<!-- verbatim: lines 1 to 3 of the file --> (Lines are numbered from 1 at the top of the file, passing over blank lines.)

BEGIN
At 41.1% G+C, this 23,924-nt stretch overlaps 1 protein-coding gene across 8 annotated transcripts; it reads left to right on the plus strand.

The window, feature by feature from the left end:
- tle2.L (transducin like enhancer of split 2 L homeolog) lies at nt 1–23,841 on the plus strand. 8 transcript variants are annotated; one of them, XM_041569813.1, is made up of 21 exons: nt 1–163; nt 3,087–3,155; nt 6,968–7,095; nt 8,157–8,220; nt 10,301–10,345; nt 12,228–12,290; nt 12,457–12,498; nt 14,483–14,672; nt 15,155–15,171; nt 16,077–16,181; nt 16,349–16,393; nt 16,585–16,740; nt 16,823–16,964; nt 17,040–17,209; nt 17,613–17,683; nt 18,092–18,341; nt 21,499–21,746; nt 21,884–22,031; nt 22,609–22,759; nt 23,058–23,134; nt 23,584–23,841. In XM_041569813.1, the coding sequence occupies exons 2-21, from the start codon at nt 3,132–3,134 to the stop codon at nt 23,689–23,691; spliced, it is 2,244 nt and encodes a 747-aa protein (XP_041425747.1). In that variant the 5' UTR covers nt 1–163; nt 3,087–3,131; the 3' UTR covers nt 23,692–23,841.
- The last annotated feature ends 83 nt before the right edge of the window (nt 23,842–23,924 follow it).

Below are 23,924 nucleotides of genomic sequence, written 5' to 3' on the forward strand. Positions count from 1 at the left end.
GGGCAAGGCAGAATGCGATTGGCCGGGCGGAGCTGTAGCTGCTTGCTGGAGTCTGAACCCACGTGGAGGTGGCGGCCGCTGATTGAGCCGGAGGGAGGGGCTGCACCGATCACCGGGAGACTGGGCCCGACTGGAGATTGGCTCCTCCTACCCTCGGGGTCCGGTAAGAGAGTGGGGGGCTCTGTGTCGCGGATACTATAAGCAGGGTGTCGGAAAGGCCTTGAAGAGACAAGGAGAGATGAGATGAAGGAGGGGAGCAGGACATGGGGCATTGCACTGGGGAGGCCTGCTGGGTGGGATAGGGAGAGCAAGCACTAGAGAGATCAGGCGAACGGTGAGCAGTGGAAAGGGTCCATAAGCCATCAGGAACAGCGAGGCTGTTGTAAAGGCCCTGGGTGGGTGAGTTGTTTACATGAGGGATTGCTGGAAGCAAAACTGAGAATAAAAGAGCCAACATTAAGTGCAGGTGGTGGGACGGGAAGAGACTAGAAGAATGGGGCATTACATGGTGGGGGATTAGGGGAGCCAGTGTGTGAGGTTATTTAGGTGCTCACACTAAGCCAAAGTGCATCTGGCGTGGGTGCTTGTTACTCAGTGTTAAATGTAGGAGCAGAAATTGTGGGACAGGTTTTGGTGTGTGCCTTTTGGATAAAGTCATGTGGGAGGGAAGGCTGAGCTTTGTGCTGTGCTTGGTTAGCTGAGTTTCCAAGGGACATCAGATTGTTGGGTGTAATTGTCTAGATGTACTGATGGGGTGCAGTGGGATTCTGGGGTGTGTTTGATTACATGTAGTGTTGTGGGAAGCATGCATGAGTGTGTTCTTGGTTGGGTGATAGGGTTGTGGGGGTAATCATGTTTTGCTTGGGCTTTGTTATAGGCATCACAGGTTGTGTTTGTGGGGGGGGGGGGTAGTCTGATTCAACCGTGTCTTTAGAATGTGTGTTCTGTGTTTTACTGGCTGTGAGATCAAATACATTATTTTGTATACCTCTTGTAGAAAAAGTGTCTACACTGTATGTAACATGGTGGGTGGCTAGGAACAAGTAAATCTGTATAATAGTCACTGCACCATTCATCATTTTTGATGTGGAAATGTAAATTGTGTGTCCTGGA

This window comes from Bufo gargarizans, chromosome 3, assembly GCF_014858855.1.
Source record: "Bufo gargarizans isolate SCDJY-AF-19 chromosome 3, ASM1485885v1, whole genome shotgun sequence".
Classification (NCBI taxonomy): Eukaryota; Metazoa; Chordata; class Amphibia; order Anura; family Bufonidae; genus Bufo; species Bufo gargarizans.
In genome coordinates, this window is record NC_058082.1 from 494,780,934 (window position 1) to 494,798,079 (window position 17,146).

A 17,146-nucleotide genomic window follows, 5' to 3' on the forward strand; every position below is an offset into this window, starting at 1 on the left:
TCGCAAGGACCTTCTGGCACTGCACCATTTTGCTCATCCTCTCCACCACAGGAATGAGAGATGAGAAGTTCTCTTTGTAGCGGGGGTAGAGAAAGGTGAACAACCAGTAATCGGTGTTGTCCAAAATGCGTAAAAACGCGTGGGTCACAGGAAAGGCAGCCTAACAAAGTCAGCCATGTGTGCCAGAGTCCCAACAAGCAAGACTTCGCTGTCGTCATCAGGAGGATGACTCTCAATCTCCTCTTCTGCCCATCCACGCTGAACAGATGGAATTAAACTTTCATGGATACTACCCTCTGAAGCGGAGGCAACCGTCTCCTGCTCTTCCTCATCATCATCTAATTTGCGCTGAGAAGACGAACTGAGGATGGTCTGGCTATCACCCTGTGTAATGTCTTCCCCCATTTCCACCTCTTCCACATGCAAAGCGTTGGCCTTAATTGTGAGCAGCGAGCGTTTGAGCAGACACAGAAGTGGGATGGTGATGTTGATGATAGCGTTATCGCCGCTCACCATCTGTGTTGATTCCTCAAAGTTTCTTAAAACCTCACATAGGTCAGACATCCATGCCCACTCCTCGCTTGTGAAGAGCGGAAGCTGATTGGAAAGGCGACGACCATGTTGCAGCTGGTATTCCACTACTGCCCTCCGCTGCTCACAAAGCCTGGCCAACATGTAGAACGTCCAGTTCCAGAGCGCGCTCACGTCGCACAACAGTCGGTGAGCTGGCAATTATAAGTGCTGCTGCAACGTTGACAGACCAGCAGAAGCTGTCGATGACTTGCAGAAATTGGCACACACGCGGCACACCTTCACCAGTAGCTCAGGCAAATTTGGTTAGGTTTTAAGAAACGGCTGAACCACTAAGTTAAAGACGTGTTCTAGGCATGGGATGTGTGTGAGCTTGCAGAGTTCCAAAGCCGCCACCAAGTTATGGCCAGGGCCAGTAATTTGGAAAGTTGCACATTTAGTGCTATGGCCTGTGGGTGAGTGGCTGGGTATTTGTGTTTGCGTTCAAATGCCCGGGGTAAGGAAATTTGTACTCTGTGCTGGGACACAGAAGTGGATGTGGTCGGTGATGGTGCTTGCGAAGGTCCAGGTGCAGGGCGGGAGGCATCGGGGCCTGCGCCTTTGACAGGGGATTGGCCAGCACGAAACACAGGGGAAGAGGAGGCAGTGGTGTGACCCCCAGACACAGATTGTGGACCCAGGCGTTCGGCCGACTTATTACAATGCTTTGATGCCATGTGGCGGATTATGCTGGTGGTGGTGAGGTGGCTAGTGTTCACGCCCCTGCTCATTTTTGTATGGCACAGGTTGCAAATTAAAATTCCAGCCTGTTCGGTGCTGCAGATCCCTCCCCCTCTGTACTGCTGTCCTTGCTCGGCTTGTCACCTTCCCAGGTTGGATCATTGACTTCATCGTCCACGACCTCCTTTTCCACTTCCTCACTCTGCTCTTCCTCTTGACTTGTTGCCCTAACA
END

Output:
At 41.1% G+C, this 23,924-nt stretch overlaps 1 protein-coding gene across 8 annotated transcripts; it reads left to right on the plus strand.

The window, feature by feature from the left end:
- tle2.L (transducin like enhancer of split 2 L homeolog) lies at nt 1–23,841 on the plus strand. 8 transcript variants are annotated; one of them, XM_041569813.1, is made up of 21 exons: nt 1–163; nt 3,087–3,155; nt 6,968–7,095; nt 8,157–8,220; nt 10,301–10,345; nt 12,228–12,290; nt 12,457–12,498; nt 14,483–14,672; nt 15,155–15,171; nt 16,077–16,181; nt 16,349–16,393; nt 16,585–16,740; nt 16,823–16,964; nt 17,040–17,209; nt 17,613–17,683; nt 18,092–18,341; nt 21,499–21,746; nt 21,884–22,031; nt 22,609–22,759; nt 23,058–23,134; nt 23,584–23,841. In XM_041569813.1, the coding sequence occupies exons 2-21, from the start codon at nt 3,132–3,134 to the stop codon at nt 23,689–23,691; spliced, it is 2,244 nt and encodes a 747-aa protein (XP_041425747.1). In that variant the 5' UTR covers nt 1–163; nt 3,087–3,131; the 3' UTR covers nt 23,692–23,841.